API Application Programming Interface Interface that one program uses to interact with another program
CLI Command-Line Interface Command-line (text-based) interface that a human user uses to interact with a program (typically using a keyboard)
GUI Graphical User Interface Graphical interface that a human user uses to interact with a program (typically using a mouse and a keyboard)

React libraries

There are many packages and libraries that provide useful functionality for JavaScript programs. These packages can be as varied as capturing user keyboard presses (keybindings), compiling Markdown text to HTML, and minifying JavaScript files to allow for fast downloads. Many of these modules can be installed via npm (Node Package Manager), a package manager for JavaScript code.

npm allows a developer to install (usually via the command line) a particular set of package dependencies and versions that is unique and local to a project. For example, Trois uses version 1.2.0 of the package gh-pages. This local package installation will not affect or corrupt a different project and development environment that installs gh-pages version 1.1.0, even if both projects are being developed on the same computer.

All user-installed packages are listed in a file called package.json that lives at a project’s root directory. A second file, package-lock.json, is a list of all packages used by the project, and all of the package dependencies. For example, the package.json file for Trois contains the line "gh-pages": "^1.2.0" (version 1.2.0 or higher), but the generated package-lock.json specifies the exact software version of gh-pages as well as the exact software versions of all packages that are required for gh-pages to run.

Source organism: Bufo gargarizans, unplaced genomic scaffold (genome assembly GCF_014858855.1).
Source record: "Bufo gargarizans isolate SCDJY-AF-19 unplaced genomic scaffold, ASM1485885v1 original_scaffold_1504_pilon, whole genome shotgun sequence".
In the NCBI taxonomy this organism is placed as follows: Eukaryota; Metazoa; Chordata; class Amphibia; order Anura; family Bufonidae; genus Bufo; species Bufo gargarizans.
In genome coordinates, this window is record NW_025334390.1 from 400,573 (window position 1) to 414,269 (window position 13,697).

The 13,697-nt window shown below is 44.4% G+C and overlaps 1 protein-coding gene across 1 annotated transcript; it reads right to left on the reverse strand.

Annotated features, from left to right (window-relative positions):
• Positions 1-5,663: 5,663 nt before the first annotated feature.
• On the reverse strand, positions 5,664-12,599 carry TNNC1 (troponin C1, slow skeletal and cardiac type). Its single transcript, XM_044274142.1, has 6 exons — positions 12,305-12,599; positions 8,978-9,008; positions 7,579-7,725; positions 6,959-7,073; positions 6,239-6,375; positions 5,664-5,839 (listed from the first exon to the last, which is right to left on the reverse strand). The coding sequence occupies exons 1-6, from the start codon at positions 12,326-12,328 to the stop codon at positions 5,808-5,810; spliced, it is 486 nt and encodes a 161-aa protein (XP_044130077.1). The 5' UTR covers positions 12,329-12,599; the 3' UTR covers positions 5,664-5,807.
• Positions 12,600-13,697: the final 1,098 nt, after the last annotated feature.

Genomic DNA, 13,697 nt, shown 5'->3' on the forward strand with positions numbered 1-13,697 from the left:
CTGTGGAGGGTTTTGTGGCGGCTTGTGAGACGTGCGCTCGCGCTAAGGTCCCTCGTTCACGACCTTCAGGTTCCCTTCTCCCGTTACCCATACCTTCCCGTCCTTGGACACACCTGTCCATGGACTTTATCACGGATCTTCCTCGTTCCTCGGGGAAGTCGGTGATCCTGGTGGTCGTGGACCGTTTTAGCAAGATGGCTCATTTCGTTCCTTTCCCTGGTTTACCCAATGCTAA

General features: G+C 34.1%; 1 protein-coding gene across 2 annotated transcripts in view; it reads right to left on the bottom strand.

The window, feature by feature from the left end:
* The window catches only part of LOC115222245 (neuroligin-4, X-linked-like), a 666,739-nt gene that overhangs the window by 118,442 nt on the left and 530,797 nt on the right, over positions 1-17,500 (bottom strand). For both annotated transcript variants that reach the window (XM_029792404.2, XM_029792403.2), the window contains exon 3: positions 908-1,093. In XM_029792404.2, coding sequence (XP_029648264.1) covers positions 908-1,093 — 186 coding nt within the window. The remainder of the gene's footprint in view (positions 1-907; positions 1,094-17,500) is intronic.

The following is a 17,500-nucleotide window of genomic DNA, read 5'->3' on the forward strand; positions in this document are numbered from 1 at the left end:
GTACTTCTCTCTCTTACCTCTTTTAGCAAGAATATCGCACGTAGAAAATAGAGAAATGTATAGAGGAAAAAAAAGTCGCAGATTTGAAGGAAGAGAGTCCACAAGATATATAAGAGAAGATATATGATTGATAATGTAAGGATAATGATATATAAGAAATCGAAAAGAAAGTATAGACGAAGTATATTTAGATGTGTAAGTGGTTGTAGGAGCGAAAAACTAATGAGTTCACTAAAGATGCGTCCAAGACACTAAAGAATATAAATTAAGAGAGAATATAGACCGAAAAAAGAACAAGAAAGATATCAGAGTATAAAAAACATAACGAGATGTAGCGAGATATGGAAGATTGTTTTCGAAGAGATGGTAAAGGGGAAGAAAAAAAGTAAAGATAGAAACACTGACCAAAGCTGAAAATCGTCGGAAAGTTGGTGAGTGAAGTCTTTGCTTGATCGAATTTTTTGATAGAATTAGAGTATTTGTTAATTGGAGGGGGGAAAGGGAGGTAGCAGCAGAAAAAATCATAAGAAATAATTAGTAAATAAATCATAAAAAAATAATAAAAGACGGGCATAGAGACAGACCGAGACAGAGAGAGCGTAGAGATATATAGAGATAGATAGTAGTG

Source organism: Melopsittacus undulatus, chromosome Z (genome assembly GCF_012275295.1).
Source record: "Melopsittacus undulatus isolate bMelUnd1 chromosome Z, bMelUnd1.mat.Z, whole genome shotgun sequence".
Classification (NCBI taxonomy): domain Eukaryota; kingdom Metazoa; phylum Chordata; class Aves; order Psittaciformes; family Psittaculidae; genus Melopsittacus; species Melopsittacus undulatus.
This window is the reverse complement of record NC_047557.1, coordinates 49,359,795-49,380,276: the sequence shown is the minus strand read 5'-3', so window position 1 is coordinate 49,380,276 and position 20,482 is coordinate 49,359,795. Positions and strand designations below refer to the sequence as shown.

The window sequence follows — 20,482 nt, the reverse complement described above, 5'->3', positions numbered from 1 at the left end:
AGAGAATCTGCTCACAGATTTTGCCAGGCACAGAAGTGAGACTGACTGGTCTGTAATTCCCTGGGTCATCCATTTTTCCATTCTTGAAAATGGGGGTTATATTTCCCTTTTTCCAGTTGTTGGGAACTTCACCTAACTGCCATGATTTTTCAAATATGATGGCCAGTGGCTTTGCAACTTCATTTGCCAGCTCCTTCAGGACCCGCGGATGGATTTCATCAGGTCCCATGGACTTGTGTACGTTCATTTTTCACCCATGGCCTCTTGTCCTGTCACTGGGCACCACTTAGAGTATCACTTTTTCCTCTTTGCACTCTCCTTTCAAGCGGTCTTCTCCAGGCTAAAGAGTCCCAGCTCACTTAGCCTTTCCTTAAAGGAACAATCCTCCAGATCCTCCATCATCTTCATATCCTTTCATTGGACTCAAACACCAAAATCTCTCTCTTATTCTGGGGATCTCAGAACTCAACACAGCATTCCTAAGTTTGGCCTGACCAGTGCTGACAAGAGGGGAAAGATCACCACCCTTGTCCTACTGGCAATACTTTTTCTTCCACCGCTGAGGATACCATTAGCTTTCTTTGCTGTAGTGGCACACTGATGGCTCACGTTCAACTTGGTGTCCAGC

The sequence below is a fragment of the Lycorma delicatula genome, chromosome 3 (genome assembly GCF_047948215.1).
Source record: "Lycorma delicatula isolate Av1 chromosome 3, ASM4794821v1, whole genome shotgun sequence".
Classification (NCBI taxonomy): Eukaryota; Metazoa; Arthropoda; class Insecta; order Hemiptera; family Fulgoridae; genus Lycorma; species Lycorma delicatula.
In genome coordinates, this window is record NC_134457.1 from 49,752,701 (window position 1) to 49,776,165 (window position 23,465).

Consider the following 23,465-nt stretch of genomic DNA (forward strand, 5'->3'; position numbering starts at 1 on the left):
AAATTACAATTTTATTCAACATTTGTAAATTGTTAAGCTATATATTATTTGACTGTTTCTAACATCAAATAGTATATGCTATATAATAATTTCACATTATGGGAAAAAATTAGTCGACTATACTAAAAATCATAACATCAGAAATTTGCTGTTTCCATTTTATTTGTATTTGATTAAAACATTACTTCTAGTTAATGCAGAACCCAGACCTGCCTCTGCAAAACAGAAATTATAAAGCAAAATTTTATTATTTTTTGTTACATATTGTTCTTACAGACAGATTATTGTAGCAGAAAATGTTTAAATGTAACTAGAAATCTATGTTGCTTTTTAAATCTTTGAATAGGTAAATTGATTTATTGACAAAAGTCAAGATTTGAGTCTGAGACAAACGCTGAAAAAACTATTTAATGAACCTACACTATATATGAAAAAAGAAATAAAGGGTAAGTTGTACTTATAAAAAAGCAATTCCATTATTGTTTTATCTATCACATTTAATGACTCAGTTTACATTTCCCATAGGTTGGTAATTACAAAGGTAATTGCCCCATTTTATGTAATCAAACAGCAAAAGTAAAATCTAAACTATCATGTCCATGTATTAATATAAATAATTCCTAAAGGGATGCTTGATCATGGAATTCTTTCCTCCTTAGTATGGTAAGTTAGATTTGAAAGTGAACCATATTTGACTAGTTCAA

Implementation notes

I learned the basics of React by completing the official React tutorial. The tutorial walked through the steps of implementing tic-tac-toe, which inspired me to try building my own more complicated game.

I built this game in the development environment set up by Create React App.

Libraries and tools

Feather is a library of SVG icons. Trois uses arrows and the open/closed eyes from this library, imported using an SVG sprite sheet. An SVG sprite sheet is a single SVG file that contains multiple icons or sprites. Every icon can be individually addressed and included into the webpage.

gh-pages is a package that enables easy deployment of a Github project to Github Pages.

Lodash is a JavaScript library that adds math functions; I use it to import functions that act on numbers in a 2D array, such as finding the maximum number in an array.

Mousetrap is a JavaScript library that adds keybindings to the project. I use it to bind user keyboard input (specifically, the “W”, “A”, “S”, “D”, and “U” keys) to the appropriate functions that update game state.

React Developer Tools is a Chrome extension that adds React debugging tools to the web inspector environment. It is incredibly useful for debugging component state and props (values passed to a child component from its parent).

SASS is a powerful CSS extension that gives a developer tools to organize and eliminate redundancy in style sheets. To compile SASS (*.scss) files into CSS (*.css) files, I added the node-sass-chokidar package and followed the Create React App instructions. Only CSS style sheets can be served with a website.

Tile animations

I used the FLIP animation technique to animate tiles on the board. FLIP stands for “First Last Invert Play”, and it deals with transitioning an object’s appearance in response to a state change.